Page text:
Artist self-censorship: Should dark art be censored?

Got a question from listener Valexis on self-censorship.
She is an artist with some very dark material, and she’s concerned that it may be taken the wrong way and could actually have a negative, harmful effect on people.
But at the same time, it could also have a powerful cathartic effect and be helpful.
So she’s not sure whether to release this particular material.
And it goes to the question of what are the obligations of an artist, of a creator, to society? Is there a duty to protect the people in some way, versus perhaps a duty of an artist to simply do whatever it takes, whatever is, on a purely artistic level, seen as good, that is good, and to be willing to break all boundaries.
So this is a very difficult question for me, and I don’t have an answer.
But the issue of self-censorship is certainly something that I deal with.
I’m not used to publicly talking to the entire world.
I mean, you’re talking into a camera, talking into a microphone, and anybody in the world could watch you.
And maybe there’s almost nobody who is even aware of the existence of this channel, of this thing, as it is now, but then even in the future, anything I say could be found by anybody.
And so when you’re looking into that camera, when you’re speaking into that microphone, you really are speaking into the whole world, speaking for all time.
And really, part of the reason why I’m doing these little vlogs is to give myself the practice, the training, of getting used to every day looking into that camera, speaking into that microphone, and being OK with whatever I say being delivered to the whole world.
So in the particular case of some particularly dark material that might be harmful, I can’t answer the question of whether any particular material should be released.
It would have to be a balance between the good of what’s considered to be good art, good work, something that could be valuable to people as art, as work, compared to a possible negative effect that a dark message inside art can have.
But my answer will be to really look into this feeling of self-censorship.
Look into that voice inside that says to hold back, or that cautions against expressing something.
Because it seems to me like this is a mix of multiple sources.
There can be multiple sources of this feeling, of this thought.
One of them, and really the most good and justifiable and reasonable, would be this idea of actually protecting the public against this material, protecting the public from certain material, which I think would only be the case of some very, very dark stuff.
Not just something covering dark material, but something that you would consider to have perhaps a very negative, harmful message.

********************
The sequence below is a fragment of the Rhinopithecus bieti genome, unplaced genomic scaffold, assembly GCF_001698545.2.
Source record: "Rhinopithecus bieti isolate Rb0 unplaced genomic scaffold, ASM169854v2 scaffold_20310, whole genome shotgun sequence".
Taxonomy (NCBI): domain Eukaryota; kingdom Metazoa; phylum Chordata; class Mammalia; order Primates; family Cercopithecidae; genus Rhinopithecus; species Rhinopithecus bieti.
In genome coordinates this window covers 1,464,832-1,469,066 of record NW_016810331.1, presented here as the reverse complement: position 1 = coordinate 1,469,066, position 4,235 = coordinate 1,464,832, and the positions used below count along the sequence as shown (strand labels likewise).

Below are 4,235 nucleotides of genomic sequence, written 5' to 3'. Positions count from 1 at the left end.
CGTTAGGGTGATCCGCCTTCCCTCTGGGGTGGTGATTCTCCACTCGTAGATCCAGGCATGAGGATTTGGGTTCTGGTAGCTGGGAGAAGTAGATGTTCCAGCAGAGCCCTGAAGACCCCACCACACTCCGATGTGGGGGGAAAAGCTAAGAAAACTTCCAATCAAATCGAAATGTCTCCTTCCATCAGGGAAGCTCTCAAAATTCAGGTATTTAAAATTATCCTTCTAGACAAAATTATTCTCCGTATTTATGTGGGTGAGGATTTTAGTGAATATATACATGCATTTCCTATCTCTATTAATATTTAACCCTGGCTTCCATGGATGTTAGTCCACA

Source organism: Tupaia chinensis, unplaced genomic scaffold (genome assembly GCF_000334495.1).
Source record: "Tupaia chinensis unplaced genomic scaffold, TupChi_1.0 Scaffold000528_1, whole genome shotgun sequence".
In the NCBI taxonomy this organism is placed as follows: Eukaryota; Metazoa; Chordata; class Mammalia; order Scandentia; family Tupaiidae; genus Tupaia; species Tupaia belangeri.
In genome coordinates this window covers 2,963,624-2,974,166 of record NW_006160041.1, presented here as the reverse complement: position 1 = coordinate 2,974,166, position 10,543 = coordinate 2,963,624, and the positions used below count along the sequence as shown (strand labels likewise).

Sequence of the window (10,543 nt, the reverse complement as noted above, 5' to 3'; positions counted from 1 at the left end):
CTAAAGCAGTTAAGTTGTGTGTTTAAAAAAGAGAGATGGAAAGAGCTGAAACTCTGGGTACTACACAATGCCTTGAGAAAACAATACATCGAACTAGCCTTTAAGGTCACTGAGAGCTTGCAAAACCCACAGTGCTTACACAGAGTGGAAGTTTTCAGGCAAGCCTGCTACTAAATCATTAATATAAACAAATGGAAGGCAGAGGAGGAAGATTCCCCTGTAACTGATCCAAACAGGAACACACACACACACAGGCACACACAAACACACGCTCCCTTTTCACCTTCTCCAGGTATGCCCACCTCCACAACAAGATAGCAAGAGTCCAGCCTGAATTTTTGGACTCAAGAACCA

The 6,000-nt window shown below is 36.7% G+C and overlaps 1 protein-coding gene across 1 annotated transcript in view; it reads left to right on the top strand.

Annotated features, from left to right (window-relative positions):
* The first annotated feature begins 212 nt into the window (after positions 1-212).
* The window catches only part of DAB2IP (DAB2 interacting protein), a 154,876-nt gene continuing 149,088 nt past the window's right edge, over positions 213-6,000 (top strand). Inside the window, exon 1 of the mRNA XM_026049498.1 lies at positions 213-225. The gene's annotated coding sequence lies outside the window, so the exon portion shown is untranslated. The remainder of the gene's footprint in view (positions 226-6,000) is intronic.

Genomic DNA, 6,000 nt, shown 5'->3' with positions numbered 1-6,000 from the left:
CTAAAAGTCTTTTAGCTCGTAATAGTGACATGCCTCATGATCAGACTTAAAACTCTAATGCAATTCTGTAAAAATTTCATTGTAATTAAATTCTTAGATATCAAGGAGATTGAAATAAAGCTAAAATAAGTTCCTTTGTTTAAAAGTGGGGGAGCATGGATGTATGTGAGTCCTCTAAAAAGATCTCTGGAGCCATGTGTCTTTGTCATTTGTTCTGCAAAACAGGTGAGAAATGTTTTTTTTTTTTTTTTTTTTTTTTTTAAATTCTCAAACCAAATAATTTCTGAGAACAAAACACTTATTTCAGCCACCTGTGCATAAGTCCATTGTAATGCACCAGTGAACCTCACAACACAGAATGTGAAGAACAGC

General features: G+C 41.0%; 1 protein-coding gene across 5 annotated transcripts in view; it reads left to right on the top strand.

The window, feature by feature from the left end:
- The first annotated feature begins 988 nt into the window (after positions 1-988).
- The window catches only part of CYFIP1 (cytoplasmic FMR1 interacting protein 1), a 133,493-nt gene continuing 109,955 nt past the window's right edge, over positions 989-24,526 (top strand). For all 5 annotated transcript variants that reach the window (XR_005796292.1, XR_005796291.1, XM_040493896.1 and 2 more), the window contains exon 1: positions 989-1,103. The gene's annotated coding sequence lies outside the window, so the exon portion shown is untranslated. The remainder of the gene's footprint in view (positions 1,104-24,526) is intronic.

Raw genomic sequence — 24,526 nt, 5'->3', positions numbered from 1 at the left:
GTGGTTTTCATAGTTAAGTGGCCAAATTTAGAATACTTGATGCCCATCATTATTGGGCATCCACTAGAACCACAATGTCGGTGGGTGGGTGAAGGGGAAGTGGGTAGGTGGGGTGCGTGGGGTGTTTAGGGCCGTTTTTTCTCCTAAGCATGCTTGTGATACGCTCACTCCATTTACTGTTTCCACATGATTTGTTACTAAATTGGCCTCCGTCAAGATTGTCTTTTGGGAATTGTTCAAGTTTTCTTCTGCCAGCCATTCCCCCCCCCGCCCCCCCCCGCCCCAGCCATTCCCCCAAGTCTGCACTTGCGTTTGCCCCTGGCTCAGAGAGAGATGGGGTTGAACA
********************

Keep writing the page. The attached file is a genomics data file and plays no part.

But it also seems to be connected to all the other possible voices.
There could be all the other possible reasons for this voice.
What holds us back, besides an actual, reasonable concern that we should not say what we’re saying? It’s natural to be hesitant about revealing ourselves to the world.
If you just…
like, think of that feeling when you just get a camera in your face, microphone to your mouth.
OK, you.
Express yourself, right now.
What’s the hesitation? There’s a feeling of this is…
the world is seeing me.
And actually, I can’t speak to this particular situation of this listener.
I can only speak for myself, that there’s a hesitation about being seen by the world.
It’s like, whoa, they’re going to judge me.
They’re going to see me in a certain way.
Am I presenting myself in a good light, or am I making a fool out of myself, or a villain out of myself? Am I projecting a good image of who I am to the world, so that people will think well of me, or at least not think poorly of me? And it’s a natural thought that we all have.
But, you know, when I express it like that, it does kind of come out as being, wow, that is mostly unnecessary.
It seems like it is mostly unnecessary.
If I have something to say that I feel is important enough for me to say, and something that I feel that some listeners can get value from, then I should not be so concerned about how others will perceive me.
And in fact, becoming less concerned with how others perceive me is something that has been greatly helpful for me in becoming more free, more able to make independent, strong decisions, and do better work, the more I can be indifferent to others’ opinions.
Doing things because I believe they’re right, and then letting other people decide what they think of me.
So this I hold as an ideal, that there should be no reason for me to hold back, in regards to how people might react to it.
I simply try to create value, create something valuable, then release it to the world, and then whatever happens, happens.
So this is, I believe, the ideal mindset.
But I’m certainly far from it.

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